Everything You Need To Know From Casey Neistat's Interview With YouTube Chief of Business

Yesterday, YouTuber Casey Neistat was given unprecedented access to have an on-the-record interview with one of YouTube’s executives, Robert Kyncl, on the future of the platform's creator community. Kyncl is the video-sharing services' chief business officer (CBO) making him second in command behind Susan Wojcicki, YouTube’s CEO.

Much of the interview fell into the sphere of YouTube’s policies and how the company is still developing them, as well as the initial steps it took to demonetize harmful content.

While some outlets have criticized Neistat for not pushing Kyncl hard enough on certain shortcomings, it was still an enlightening interview. Neistat probed Kyncl on many aspects of YouTube's controversial 2017: from its delayed response to Logan Paul's 'suicide forest' video to its highly criticized "adpocalypse" and more. Kyncl continually emphasized that they’re hard at work refining their policies and standards, but YouTube is not a new platform. The site has been around since 2005 and owned by Google since 2006, leaving many wondering — how is it that 12 years later, their team still hasn't adequately refined their policies regarding harmful content?

“All of [creators'] problems are my problems, and all of [creators'] wins are my wins, so we are tied at the hips…”

Obviously YouTube has a much tougher job today than they did 12 years ago; the platform processes approximately 450 hours of video every minute and streams approximately one billion hours of content every day. The bottom line is YouTube grew much faster than they were able to scale. Between their ideal of running an open platform for free speech and also maintaining a platform that's safe enough for ad partners to not worry about their brand being associated with harmful content, YouTube has yet to find a healthy balance.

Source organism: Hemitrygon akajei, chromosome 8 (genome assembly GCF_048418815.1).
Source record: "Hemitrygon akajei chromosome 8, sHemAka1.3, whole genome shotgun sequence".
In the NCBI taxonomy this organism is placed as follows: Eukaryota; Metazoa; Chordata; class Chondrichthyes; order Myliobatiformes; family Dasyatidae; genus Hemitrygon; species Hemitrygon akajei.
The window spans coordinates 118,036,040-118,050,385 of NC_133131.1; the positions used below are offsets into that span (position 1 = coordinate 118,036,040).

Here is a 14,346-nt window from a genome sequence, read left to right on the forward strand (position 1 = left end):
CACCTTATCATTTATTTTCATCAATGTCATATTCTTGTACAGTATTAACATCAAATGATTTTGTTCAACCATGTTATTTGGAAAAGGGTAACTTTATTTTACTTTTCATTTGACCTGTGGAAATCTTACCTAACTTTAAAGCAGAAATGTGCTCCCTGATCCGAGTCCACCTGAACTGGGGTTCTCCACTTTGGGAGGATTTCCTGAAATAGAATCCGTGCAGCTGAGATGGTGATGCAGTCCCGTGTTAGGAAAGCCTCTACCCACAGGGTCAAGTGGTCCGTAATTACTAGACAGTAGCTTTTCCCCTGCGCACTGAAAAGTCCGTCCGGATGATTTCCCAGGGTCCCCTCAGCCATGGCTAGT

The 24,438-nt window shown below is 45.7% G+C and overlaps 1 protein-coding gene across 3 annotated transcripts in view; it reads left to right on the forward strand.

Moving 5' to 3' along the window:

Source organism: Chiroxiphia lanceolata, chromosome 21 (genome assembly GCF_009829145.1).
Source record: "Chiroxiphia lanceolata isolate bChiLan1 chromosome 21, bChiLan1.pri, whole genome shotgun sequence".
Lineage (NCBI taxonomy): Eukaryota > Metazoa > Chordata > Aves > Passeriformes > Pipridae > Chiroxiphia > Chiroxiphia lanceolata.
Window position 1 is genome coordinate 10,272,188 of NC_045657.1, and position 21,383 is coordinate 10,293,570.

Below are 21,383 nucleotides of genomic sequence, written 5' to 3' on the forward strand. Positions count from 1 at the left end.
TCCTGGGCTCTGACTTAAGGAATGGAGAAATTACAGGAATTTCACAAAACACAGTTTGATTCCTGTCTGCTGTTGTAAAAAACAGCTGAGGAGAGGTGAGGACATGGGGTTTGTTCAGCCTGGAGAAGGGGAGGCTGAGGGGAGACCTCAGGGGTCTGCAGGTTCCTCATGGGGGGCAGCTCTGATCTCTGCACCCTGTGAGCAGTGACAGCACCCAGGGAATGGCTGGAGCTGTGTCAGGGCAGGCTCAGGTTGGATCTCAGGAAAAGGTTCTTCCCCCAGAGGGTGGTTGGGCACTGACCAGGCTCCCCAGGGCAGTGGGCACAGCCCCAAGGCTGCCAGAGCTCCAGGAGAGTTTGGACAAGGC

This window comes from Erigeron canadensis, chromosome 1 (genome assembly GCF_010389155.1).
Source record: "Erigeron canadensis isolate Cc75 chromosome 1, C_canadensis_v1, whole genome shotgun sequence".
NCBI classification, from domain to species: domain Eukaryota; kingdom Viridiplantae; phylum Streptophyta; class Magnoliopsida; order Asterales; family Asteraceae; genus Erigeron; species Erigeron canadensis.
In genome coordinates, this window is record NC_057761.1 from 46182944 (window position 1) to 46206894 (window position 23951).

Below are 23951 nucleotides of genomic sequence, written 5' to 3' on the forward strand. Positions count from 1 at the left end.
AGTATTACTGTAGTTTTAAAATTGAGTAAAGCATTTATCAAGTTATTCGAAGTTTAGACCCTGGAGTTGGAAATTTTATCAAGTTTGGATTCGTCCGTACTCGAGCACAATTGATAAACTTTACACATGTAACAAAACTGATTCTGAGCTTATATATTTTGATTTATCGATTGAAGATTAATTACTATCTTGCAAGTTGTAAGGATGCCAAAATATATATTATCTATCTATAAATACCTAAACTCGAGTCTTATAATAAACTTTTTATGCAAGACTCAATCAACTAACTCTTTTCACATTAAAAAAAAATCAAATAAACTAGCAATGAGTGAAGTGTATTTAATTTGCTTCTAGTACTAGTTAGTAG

At one point, Kyncl said that both sides he represents, the creators and the advertisers, think that he favors the other side. YouTube took action after major ad partners like Coca-Cola and Amazon pulled ads from the platform because they found their ads were paired with hate speech and violent extremist content. Part of their solution to “adpocalypse” was an algorithm that wrongly and automatically demonetized videos. Kyncl went on to say that while this may have been painful for creators, every time a creator petitioned their demonetized video, it actually helped the algorithm to learn the signs of appropriate content.

Neistat and Kyncl also discussed another step taken by YouTube. As of January, in order to join the YouTube Partner Program (YPP) and monetize on content, one has to have at least 1,000 subscribers and 4,000 watch time hours in the last 12 months. Neistat noted that a lot of smaller creators and channels are protesting these new guidelines as they're incredibly discouraging and difficult to achieve. Kyncl responded by saying that "YouTube wins when the creators win." YouTube sees these standards as a reasonable benchmark in order for the company to make an informed decision about accepting a partner to the program before paying them. Moving forward, Kyncl stated that YouTube believes this step will result in less videos being automatically demonetized while also keeping advertisers happy.

Neistat closed by prompting Kyncl to lay out what YouTube represents and the plans for the future. Kyncl laid out 4 core "Freedoms":

  1. Freedom of opportunity

  2. Freedom of speech

  3. Freedom of information

  4. Freedom to belong

He emphasized the importance of the creator community, but also the trouble of balancing these freedoms with the principles of the companies that keep YouTube afloat — the advertisers.